The ‘remote switch’ which Danielle used in the Royal Institution lecture theatre to control a single mains powered bulb used a servo motor (of the type found in model cars or aircraft) to toggle a standard in-line mechanical switch. This provided a safe method for using low-cost embedded computing boards, such as the Raspberry Pi or Arduino, to switch a 240V AC powered light bulb.
The light bulbs used in the Tetris-like game (on the Shell Building) incorporate a wireless radio interface, so that their individual colour and intensity can be remotely programmed.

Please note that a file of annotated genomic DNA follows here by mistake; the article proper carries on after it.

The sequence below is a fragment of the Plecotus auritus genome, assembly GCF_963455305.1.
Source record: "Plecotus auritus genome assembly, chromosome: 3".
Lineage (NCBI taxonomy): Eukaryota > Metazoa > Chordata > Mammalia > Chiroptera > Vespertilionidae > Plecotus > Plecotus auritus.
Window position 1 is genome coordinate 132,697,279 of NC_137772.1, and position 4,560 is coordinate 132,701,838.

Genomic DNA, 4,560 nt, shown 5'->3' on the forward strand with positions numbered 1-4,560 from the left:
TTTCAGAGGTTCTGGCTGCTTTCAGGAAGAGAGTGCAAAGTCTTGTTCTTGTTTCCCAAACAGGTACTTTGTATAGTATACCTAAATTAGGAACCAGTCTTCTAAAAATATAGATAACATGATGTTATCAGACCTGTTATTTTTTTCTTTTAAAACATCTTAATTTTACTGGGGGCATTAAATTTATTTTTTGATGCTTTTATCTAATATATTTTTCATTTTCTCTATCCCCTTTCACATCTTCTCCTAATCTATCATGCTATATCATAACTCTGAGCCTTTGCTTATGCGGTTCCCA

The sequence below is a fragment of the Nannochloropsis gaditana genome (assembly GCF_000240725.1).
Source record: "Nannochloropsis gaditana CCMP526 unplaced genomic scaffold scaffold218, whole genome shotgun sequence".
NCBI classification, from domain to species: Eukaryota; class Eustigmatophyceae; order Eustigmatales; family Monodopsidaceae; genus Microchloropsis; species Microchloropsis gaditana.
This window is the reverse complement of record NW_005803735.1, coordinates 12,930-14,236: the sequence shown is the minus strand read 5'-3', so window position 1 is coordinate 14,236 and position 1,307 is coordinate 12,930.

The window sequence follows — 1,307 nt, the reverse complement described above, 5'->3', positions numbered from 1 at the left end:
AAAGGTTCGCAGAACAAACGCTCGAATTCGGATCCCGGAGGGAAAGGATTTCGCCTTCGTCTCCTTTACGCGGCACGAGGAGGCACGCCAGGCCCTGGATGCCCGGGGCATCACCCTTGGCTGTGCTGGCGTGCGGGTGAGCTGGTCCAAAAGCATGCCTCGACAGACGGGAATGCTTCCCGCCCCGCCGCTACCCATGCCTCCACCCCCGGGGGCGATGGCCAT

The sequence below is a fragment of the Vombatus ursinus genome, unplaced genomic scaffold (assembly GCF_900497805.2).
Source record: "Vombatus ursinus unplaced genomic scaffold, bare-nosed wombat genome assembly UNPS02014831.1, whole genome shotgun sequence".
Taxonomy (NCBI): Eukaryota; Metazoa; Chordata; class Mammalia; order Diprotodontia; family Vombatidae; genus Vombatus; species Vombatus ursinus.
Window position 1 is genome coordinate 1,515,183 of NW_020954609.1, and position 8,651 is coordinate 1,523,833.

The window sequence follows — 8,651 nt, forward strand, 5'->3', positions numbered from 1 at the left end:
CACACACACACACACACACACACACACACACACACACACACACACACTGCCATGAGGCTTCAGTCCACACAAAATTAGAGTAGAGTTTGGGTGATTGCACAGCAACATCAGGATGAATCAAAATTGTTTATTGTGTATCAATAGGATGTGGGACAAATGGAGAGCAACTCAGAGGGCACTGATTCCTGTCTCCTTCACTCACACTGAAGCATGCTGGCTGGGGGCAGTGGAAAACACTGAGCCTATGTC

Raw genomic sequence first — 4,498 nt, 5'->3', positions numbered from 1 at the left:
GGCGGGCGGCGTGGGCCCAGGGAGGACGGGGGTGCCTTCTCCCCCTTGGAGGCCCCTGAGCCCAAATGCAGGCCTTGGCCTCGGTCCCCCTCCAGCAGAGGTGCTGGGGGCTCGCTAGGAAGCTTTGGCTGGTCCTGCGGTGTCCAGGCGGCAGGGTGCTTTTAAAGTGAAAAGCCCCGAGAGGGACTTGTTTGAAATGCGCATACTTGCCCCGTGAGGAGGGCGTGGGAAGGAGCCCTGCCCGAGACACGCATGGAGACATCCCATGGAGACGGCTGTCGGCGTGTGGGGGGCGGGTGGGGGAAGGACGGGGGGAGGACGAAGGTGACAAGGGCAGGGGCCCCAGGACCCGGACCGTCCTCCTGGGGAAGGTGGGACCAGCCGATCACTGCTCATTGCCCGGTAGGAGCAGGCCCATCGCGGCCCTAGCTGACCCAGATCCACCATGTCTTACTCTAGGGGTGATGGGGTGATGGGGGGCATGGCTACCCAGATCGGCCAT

The light switch which turned the desk lamp on and off was built using a servo motor, an Arduino micro controller and an Ethernet shield for the Arduino. The Arduino was programmed to turn the servo arm enough to flick the switch on the lamp on when it read that the status of the switch on a webpage had been set to “on”. The Ethernet shield allows the Arduino to connect to the internet to check the state of the switch on the webpage.